The reactive controls we discussed in Part 1 are driven entirely by error. This is a bit like driving a car while looking out the back window. Your mistakes may be obvious, but their realization may come a bit too late. By running controls strictly from the error signal, we are conceding that an error must occur.
Indeed, there will always be a bit of error, but wouldn't it be nice if we could guess the required power fast, and only use the remaining error to make up for relatively smaller inaccuracies in our guess?
Predictive controls do just this. Predictive controls do not care about the error, but simply watch the rabbit and try to predict the amount of power required to make the servo track it. Since they watch the rabbit, and are not in the feedback loop, they are both faster and more stable than reactive controls.
The Rabbit Term
Looking at the temperature rabbit curve of Figure 9-3 earlier, we begin to realize that there are two relationships between the rabbit and the required power that can be readily predicted.
The first relationship is that for any steady-state temperature, there will be a certain constant power required to overcome heat loss to the environment and maintain that temperature.
Let's call this the rabbit term, and in the simplest case it is the product of the rabbit and the rabbit gain. For a temperature control this is the amount of power required to maintain any given temperature relative to ambient. For the drive motor of a robot, this will be the amount of power that is required to overcome drag and maintain a fixed speed.
The power required may not bear a perfectly linear relationship with the set point over its entire range. This rabbit gain will vary with factors such as ambient temperature, but if the operating temperature is several hundred degrees, and the ambient variation is only say 20 degrees, then this power relationship can be assumed to be a constant.
If the ambient temperature varies more appreciably, we could take it into account in setting the gain. (Note that in some cases the relationship may be too nonlinear to get away with a simple gain multiplier. In these cases an interpolated look-up table or more complex mathematical relationship may be useful.)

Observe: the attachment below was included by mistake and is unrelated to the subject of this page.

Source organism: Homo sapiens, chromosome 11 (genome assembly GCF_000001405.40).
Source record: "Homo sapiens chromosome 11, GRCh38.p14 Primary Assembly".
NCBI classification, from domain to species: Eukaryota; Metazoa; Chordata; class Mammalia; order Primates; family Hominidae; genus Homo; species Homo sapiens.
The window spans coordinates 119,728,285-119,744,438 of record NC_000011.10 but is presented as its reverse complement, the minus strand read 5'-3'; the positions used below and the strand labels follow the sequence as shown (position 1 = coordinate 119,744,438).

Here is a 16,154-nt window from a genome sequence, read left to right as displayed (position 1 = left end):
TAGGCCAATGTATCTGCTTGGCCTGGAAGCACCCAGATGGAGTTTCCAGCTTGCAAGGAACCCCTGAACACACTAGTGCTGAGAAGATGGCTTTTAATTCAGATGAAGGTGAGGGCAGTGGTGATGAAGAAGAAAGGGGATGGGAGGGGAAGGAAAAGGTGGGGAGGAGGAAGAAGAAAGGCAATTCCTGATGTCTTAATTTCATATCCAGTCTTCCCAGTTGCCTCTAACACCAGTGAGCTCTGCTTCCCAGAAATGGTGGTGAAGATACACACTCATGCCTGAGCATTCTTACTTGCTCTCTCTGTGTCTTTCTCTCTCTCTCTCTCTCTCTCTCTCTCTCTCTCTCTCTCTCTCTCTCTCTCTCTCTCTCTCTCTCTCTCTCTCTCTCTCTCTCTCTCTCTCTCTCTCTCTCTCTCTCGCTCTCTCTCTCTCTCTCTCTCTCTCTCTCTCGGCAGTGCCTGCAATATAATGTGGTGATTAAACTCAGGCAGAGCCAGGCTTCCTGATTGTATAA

The Rabbit Derivative and Second Derivative Terms
The second relationship we can quickly identify has to do with the slope or derivative of the rabbit. For a position servo, the rabbit derivative is the rabbit velocity, and the rabbit second derivative is the rabbit acceleration.
If the rabbit is attacking positively, we will need to pour on the coals to heat the furnace up or to accelerate the robot. This term is thus proportional to the derivative of the rabbit, and we will call its gain the rabbit derivative gain or rabbit velocity gain.
If the rabbit is accelerating, then we will need even more power. This term is most commonly found in position controls and its gain is thus called the rabbit acceleration gain. If we perfectly guess these gains, then the servo will track the rabbit perfectly, with the minimum possible delay.
The big advantage to the rabbit derivative terms as opposed to the error derivative term is that, because they work from the nice clean rabbit command, they do not amplify system response noise.
Combined Reactive and Predictive Controls
Unfortunately, a predictive control of this type has no way of correcting for variables such as ambient temperature or payload. It is also unlikely that our perfectly selected gains will be as perfect for every unit we build. It is possible to learn these gains during operation, but this will be discussed later.
It is therefore not practical .to expect exact performance from a predictive control. Yet, the prediction may buy us a guess within say 10% of the correct value, and its output is instantaneous and stable.
For this reason, it is often optimal to combine terms of a conventional PID with those of a predictive control. Using our analog control as a metaphor, consider the configuration shown in Figure 9-4 below.
Figure 9-4: Hybrid Predictive and Reactive Control.
In this configuration, the instantaneous rabbit value is multiplied by a gain to produce the rabbit term. This term is sometimes called the set point gain because at set point (quiescence) this term should produce the bulk of the output needed.
The second new function is a differentiator that provides a term proportional to the rate of change of the rabbit. When added to the rabbit term, this term gives us a much better guess at the power required during transitions of the rabbit.
Additionally, we have retained the proportional and integral terms driven by the error to make up for any inaccuracy in the prediction. The result is an extremely capable yet simple control architecture suitable for a wide range of applications.